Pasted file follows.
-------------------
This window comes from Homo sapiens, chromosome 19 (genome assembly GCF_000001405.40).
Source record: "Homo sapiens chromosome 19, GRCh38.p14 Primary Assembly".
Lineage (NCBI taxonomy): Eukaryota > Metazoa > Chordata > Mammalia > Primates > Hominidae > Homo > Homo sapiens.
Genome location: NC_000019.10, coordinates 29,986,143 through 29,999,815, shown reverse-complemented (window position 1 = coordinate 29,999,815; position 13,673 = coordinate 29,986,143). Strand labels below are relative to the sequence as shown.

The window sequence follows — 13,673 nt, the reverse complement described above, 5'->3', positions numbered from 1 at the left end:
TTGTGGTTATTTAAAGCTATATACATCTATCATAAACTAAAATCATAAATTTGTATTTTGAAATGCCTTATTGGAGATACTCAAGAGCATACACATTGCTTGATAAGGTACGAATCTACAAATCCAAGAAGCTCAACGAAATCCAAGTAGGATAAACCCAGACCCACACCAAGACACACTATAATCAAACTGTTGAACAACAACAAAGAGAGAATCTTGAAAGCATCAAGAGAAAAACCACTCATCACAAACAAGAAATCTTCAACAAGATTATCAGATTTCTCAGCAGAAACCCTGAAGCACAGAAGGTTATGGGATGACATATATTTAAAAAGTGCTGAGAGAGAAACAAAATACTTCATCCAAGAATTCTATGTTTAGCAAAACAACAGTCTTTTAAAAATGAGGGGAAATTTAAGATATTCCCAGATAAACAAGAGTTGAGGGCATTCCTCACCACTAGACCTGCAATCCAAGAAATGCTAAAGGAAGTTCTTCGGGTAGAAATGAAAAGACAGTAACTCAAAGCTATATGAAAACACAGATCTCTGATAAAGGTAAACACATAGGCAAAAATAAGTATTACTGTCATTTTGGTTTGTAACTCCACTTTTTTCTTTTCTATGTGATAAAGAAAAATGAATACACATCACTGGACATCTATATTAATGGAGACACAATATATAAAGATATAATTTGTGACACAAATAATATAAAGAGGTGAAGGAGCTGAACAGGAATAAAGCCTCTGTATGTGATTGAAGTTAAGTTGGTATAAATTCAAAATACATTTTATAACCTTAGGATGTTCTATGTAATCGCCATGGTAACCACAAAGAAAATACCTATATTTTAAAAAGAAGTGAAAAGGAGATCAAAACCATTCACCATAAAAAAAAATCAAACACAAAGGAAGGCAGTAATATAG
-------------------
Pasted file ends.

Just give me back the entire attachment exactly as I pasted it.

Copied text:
This window comes from Homo sapiens, chromosome 19 (genome assembly GCF_000001405.40).
Source record: "Homo sapiens chromosome 19, GRCh38.p14 Primary Assembly".
Lineage (NCBI taxonomy): Eukaryota > Metazoa > Chordata > Mammalia > Primates > Hominidae > Homo > Homo sapiens.
Genome location: NC_000019.10, coordinates 29,986,143 through 29,999,815, shown reverse-complemented (window position 1 = coordinate 29,999,815; position 13,673 = coordinate 29,986,143). Strand labels below are relative to the sequence as shown.

The window sequence follows — 13,673 nt, the reverse complement described above, 5'->3', positions numbered from 1 at the left end:
TTGTGGTTATTTAAAGCTATATACATCTATCATAAACTAAAATCATAAATTTGTATTTTGAAATGCCTTATTGGAGATACTCAAGAGCATACACATTGCTTGATAAGGTACGAATCTACAAATCCAAGAAGCTCAACGAAATCCAAGTAGGATAAACCCAGACCCACACCAAGACACACTATAATCAAACTGTTGAACAACAACAAAGAGAGAATCTTGAAAGCATCAAGAGAAAAACCACTCATCACAAACAAGAAATCTTCAACAAGATTATCAGATTTCTCAGCAGAAACCCTGAAGCACAGAAGGTTATGGGATGACATATATTTAAAAAGTGCTGAGAGAGAAACAAAATACTTCATCCAAGAATTCTATGTTTAGCAAAACAACAGTCTTTTAAAAATGAGGGGAAATTTAAGATATTCCCAGATAAACAAGAGTTGAGGGCATTCCTCACCACTAGACCTGCAATCCAAGAAATGCTAAAGGAAGTTCTTCGGGTAGAAATGAAAAGACAGTAACTCAAAGCTATATGAAAACACAGATCTCTGATAAAGGTAAACACATAGGCAAAAATAAGTATTACTGTCATTTTGGTTTGTAACTCCACTTTTTTCTTTTCTATGTGATAAAGAAAAATGAATACACATCACTGGACATCTATATTAATGGAGACACAATATATAAAGATATAATTTGTGACACAAATAATATAAAGAGGTGAAGGAGCTGAACAGGAATAAAGCCTCTGTATGTGATTGAAGTTAAGTTGGTATAAATTCAAAATACATTTTATAACCTTAGGATGTTCTATGTAATCGCCATGGTAACCACAAAGAAAATACCTATATTTTAAAAAGAAGTGAAAAGGAGATCAAAACCATTCACCATAAAAAAAAATCAAACACAAAGGAAGGCAGTAATATAG